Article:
If you follow pet news it has recently become quite trendy to follow raw food diets for cats.
If you’re not familiar, this basically means feeding your cat a diet of uncooked animal muscle meat, organ meat, and in some cases even including the bones.
You’re probably wondering if it is safe to try a raw diet for your cat. Before we answer the safety let’s get a full understanding of the raw diet (or feel free to pop open the quick nav and read the answer).
Table of Contents
What Is a Raw Diet for Cats?
To reiterate above, a raw diet means uncooked meat, muscle or organs, and bones. This type of food is sometimes called the BARF diet. No, it isn’t because it makes your cat get sick and barf all over the house.
BARF stands for "bones and raw food" or "biologically-appropriate raw food." Note you may also hear a Raw Diet or a BARF diet called a Fresh Food Diet as well.
The ideal raw diet is prepared based on a carefully designed recipe. Many cat owners choose to prepare these diets themselves, but you can also buy them pre-made in freeze dried packaging.
If you choose to feed your cat a raw diet, it should be one that has been determined complete and balanced by a veterinary nutritionist.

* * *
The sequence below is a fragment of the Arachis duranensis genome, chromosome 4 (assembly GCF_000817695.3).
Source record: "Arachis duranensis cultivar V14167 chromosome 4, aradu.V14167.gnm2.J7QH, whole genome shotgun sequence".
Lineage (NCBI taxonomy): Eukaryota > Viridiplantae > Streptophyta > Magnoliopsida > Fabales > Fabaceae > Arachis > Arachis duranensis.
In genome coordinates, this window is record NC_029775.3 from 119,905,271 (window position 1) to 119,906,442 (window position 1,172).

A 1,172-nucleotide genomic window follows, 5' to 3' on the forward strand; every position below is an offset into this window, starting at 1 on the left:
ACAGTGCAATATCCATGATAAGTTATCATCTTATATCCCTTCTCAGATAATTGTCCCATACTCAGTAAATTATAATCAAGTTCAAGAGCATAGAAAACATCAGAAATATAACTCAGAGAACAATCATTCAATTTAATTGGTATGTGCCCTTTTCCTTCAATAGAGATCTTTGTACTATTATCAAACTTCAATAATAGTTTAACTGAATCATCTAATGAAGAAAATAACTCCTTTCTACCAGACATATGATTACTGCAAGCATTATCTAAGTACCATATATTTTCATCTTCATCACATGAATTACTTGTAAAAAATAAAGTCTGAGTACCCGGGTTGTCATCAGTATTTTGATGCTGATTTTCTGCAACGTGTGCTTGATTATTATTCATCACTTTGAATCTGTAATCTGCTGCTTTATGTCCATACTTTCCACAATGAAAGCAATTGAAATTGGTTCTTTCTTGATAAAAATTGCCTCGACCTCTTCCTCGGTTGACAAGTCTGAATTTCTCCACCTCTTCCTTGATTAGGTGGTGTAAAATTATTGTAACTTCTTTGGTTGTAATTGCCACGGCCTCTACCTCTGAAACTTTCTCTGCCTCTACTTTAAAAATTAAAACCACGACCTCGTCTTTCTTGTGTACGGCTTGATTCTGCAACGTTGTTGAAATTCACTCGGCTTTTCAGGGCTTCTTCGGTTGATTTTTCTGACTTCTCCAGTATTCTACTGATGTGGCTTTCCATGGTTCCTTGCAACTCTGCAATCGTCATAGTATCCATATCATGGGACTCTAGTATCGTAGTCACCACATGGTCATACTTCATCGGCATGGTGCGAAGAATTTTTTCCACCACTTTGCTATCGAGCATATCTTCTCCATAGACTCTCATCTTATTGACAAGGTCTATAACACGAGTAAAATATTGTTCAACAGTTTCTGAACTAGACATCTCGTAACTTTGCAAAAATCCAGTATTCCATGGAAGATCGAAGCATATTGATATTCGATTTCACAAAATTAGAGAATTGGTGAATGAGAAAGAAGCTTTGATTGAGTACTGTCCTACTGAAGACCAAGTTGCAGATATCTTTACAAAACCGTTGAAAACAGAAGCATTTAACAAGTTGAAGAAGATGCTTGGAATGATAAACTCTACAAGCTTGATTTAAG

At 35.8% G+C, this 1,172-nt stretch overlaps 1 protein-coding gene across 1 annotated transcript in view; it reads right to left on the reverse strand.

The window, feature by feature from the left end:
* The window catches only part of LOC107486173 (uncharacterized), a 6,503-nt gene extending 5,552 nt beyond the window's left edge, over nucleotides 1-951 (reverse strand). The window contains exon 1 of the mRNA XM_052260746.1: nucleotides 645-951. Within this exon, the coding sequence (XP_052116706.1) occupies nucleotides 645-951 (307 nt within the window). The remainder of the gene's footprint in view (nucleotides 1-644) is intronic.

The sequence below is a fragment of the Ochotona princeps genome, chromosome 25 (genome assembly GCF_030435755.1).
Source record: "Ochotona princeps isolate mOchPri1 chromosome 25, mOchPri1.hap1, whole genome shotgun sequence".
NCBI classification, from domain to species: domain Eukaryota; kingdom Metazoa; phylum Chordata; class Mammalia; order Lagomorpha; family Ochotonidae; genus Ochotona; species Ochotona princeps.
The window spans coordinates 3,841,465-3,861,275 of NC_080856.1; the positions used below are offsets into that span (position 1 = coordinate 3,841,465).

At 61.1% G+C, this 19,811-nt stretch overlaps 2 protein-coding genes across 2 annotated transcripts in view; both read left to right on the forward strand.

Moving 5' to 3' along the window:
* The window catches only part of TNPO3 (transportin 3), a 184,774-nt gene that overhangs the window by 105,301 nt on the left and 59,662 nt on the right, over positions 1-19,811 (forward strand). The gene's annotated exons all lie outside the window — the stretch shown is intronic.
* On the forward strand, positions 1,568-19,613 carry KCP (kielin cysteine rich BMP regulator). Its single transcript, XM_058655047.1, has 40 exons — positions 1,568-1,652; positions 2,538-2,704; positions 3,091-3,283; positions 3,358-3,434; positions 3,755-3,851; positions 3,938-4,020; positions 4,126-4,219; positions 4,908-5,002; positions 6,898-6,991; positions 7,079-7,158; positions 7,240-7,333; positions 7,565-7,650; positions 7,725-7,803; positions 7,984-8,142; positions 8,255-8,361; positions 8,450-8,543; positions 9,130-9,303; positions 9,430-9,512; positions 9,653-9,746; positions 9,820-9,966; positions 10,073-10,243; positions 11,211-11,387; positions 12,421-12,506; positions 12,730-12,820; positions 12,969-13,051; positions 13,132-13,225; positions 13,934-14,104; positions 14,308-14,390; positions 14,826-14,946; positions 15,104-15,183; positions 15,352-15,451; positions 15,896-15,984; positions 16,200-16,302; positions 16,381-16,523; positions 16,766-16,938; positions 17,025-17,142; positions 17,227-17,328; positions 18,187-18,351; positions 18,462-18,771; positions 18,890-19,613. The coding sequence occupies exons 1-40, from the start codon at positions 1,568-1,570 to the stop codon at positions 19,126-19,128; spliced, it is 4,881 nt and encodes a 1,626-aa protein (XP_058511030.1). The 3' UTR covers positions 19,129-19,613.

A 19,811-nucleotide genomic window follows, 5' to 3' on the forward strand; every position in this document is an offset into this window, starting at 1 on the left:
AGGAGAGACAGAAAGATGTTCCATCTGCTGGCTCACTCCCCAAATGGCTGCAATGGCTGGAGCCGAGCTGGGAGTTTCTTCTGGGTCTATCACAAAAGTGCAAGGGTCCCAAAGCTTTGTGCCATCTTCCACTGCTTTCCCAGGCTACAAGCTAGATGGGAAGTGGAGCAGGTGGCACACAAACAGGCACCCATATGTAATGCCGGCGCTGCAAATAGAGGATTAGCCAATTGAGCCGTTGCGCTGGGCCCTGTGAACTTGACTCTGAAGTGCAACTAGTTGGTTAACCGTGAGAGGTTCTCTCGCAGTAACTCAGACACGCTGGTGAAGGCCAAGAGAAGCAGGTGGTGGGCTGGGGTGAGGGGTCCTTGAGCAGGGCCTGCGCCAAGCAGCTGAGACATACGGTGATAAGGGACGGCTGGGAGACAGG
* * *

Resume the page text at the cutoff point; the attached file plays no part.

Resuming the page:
Why Consider A Raw Food Diet?
Cats thrive on high-protein and high-moisture diets rich in substances only found in meat. Felines are obligate carnivores. Which essentially means they must eat meat to survive.
This means that wet cat food is healthier than dry food cat food, but the negative PR associated to commercially available processed food (dry foods make your cat fat, both wet and dry food can suffer from product recalls) has many people starting to pursue alternative diets for their cats.
These diets are considered both healthier for your cat and better for the planet by avoiding mass production of meat and the hazards that come with it.
I've also heard of a few individuals attempting vegan diets for their cats. If you happen to run into anyone considering feeding a cat a vegan diet please point them to a veterinarian immediately to ensure they know this will be fatal to the cat!
Raw diets are becoming more popular because commercially available foods have additional ingredients cats simply don’t need to survive or they aren't made of high quality ingredients.